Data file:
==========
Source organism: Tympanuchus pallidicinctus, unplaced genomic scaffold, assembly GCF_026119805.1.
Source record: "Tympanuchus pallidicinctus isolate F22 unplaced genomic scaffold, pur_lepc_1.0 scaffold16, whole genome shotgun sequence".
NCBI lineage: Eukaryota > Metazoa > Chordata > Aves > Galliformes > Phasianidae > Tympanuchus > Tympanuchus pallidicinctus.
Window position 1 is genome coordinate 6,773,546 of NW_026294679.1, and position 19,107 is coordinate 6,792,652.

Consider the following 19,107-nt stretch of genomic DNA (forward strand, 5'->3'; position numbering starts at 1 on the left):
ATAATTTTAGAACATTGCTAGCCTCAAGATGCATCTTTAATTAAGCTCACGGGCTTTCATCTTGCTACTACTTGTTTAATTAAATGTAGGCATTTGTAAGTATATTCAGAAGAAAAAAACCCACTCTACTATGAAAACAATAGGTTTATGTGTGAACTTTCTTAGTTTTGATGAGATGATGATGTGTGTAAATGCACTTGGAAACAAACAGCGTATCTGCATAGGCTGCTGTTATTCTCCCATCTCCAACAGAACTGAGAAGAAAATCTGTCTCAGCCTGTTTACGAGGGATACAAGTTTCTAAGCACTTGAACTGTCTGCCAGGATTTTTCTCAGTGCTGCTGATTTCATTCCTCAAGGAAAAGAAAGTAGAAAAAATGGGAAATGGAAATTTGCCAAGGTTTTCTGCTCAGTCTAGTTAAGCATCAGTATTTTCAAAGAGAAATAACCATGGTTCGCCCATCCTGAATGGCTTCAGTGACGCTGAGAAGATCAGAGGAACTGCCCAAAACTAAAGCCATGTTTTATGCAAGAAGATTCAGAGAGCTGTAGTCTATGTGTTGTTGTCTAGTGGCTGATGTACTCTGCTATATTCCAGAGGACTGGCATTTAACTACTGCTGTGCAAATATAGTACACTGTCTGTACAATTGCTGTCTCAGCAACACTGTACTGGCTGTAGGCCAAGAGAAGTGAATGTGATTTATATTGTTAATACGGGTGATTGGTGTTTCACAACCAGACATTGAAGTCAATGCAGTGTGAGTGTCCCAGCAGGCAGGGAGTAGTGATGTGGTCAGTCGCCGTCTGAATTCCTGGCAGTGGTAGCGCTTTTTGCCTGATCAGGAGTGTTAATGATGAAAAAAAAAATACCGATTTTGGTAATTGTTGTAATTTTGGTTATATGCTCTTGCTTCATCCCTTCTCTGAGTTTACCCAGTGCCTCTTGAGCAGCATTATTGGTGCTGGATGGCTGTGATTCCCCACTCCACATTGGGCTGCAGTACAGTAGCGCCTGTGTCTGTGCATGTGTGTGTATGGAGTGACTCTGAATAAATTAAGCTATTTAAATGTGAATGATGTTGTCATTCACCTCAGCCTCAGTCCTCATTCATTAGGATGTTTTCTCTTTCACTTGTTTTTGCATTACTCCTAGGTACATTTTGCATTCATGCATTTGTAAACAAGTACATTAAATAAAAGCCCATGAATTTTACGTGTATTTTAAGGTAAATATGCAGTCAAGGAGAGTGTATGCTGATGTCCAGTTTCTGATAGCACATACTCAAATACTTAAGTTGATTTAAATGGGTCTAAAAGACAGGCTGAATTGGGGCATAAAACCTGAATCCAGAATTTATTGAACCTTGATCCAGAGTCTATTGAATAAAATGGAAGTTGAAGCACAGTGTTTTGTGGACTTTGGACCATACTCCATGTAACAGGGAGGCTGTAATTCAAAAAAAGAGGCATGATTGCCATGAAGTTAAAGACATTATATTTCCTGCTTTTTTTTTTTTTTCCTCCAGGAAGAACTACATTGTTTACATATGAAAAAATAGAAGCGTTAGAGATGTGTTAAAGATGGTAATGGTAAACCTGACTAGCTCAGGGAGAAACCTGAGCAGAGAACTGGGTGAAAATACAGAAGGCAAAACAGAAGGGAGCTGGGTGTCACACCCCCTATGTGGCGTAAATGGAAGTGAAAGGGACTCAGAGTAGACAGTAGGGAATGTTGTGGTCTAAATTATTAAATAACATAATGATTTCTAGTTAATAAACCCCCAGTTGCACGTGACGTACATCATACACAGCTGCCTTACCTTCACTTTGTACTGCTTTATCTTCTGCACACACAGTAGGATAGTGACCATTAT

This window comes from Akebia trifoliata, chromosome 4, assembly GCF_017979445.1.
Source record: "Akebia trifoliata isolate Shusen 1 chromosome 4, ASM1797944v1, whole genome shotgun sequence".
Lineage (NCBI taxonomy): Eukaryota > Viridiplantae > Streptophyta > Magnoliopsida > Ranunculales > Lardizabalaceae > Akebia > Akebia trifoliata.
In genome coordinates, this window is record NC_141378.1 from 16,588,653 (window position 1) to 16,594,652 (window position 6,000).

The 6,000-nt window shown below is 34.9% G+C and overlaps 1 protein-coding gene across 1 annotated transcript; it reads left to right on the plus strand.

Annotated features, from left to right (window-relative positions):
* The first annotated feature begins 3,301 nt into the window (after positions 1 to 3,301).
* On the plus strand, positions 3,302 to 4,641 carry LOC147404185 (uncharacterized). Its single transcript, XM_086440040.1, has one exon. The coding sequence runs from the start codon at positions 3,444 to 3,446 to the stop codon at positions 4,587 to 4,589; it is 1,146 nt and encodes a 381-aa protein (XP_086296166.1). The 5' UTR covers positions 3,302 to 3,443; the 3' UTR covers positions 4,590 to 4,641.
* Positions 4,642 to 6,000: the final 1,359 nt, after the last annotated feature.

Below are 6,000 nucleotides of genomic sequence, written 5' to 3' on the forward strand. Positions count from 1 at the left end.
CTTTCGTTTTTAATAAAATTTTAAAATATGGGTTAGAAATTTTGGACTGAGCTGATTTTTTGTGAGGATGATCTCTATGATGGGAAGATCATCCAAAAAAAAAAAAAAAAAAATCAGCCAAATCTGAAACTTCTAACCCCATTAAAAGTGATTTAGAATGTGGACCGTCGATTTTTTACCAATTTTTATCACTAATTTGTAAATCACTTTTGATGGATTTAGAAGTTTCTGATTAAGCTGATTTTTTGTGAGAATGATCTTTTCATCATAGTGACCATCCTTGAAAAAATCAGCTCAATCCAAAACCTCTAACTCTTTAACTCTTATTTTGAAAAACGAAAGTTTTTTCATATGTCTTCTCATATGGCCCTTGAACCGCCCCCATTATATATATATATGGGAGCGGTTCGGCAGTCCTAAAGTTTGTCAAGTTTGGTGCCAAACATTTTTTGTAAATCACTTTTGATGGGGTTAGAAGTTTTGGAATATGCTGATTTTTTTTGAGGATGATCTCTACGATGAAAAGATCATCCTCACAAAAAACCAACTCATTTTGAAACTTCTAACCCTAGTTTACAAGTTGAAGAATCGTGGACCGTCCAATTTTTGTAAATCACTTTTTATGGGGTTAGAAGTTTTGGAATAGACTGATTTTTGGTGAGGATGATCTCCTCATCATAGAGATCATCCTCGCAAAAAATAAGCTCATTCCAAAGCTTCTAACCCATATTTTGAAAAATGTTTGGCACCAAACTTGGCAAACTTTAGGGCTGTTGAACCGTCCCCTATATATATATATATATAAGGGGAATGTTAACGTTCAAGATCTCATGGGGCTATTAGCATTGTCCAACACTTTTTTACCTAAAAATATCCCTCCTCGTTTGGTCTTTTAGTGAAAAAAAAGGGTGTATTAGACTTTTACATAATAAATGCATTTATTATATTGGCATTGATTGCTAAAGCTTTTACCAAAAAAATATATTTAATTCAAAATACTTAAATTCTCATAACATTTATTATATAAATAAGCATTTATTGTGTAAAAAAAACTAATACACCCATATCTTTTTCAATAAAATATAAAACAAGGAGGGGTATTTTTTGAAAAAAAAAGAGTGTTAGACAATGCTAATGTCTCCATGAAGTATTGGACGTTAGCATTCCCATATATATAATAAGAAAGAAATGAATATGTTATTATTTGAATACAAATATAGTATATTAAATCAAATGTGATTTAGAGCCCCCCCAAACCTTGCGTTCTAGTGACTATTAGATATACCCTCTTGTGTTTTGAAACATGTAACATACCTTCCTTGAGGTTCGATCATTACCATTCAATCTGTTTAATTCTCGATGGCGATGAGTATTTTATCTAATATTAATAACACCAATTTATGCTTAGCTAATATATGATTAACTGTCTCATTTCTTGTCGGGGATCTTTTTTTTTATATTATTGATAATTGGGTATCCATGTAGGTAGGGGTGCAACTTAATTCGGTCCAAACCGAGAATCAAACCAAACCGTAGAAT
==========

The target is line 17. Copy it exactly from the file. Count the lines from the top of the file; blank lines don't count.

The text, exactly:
CTTTCGTTTTTAATAAAATTTTAAAATATGGGTTAGAAATTTTGGACTGAGCTGATTTTTTGTGAGGATGATCTCTATGATGGGAAGATCATCCAAAAAAAAAAAAAAAAAAATCAGCCAAATCTGAAACTTCTAACCCCATTAAAAGTGATTTAGAATGTGGACCGTCGATTTTTTACCAATTTTTATCACTAATTTGTAAATCACTTTTGATGGATTTAGAAGTTTCTGATTAAGCTGATTTTTTGTGAGAATGATCTTTTCATCATAGTGACCATCCTTGAAAAAATCAGCTCAATCCAAAACCTCTAACTCTTTAACTCTTATTTTGAAAAACGAAAGTTTTTTCATATGTCTTCTCATATGGCCCTTGAACCGCCCCCATTATATATATATATGGGAGCGGTTCGGCAGTCCTAAAGTTTGTCAAGTTTGGTGCCAAACATTTTTTGTAAATCACTTTTGATGGGGTTAGAAGTTTTGGAATATGCTGATTTTTTTTGAGGATGATCTCTACGATGAAAAGATCATCCTCACAAAAAACCAACTCATTTTGAAACTTCTAACCCTAGTTTACAAGTTGAAGAATCGTGGACCGTCCAATTTTTGTAAATCACTTTTTATGGGGTTAGAAGTTTTGGAATAGACTGATTTTTGGTGAGGATGATCTCCTCATCATAGAGATCATCCTCGCAAAAAATAAGCTCATTCCAAAGCTTCTAACCCATATTTTGAAAAATGTTTGGCACCAAACTTGGCAAACTTTAGGGCTGTTGAACCGTCCCCTATATATATATATATATAAGGGGAATGTTAACGTTCAAGATCTCATGGGGCTATTAGCATTGTCCAACACTTTTTTACCTAAAAATATCCCTCCTCGTTTGGTCTTTTAGTGAAAAAAAAGGGTGTATTAGACTTTTACATAATAAATGCATTTATTATATTGGCATTGATTGCTAAAGCTTTTACCAAAAAAATATATTTAATTCAAAATACTTAAATTCTCATAACATTTATTATATAAATAAGCATTTATTGTGTAAAAAAAACTAATACACCCATATCTTTTTCAATAAAATATAAAACAAGGAGGGGTATTTTTTGAAAAAAAAAGAGTGTTAGACAATGCTAATGTCTCCATGAAGTATTGGACGTTAGCATTCCCATATATATAATAAGAAAGAAATGAATATGTTATTATTTGAATACAAATATAGTATATTAAATCAAATGTGATTTAGAGCCCCCCCAAACCTTGCGTTCTAGTGACTATTAGATATACCCTCTTGTGTTTTGAAACATGTAACATACCTTCCTTGAGGTTCGATCATTACCATTCAATCTGTTTAATTCTCGATGGCGATGAGTATTTTATCTAATATTAATAACACCAATTTATGCTTAGCTAATATATGATTAACTGTCTCATTTCTTGTCGGGGATCTTTTTTTTTATATTATTGATAATTGGGTATCCATGTAGGTAGGGGTGCAACTTAATTCGGTCCAAACCGAGAATCAAACCAAACCGTAGAAT